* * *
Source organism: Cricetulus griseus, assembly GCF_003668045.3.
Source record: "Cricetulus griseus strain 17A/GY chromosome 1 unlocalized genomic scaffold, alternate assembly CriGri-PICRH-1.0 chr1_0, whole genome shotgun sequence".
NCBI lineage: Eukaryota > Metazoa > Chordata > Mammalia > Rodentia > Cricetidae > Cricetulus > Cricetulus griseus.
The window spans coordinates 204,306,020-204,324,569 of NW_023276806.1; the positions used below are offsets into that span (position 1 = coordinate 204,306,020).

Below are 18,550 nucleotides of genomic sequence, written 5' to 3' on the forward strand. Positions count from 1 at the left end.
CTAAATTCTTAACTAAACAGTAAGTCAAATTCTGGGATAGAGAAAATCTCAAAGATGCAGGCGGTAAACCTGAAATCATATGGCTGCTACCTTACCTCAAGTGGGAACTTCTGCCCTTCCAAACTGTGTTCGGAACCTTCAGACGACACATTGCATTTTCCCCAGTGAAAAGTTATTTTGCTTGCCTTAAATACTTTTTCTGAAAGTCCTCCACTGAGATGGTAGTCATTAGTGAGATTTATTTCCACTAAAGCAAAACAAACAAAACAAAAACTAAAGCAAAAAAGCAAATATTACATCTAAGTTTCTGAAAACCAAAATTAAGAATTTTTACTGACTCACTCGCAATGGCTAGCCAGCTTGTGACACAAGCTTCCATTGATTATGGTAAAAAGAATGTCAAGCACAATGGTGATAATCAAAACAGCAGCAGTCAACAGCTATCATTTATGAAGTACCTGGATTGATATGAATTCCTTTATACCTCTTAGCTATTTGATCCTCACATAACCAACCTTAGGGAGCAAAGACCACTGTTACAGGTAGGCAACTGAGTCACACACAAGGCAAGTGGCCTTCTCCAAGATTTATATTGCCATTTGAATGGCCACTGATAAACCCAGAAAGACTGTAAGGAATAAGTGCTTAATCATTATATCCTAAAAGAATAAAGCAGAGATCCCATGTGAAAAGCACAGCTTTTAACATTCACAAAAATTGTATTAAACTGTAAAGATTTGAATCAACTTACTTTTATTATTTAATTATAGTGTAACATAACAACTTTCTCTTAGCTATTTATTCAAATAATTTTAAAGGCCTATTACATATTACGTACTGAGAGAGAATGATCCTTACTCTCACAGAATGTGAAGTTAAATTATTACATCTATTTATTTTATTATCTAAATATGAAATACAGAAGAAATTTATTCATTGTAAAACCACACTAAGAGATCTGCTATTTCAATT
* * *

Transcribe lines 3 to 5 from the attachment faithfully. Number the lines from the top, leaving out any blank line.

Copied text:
NCBI lineage: Eukaryota > Metazoa > Chordata > Mammalia > Rodentia > Cricetidae > Cricetulus > Cricetulus griseus.
The window spans coordinates 204,306,020-204,324,569 of NW_023276806.1; the positions used below are offsets into that span (position 1 = coordinate 204,306,020).

Below are 18,550 nucleotides of genomic sequence, written 5' to 3' on the forward strand. Positions count from 1 at the left end.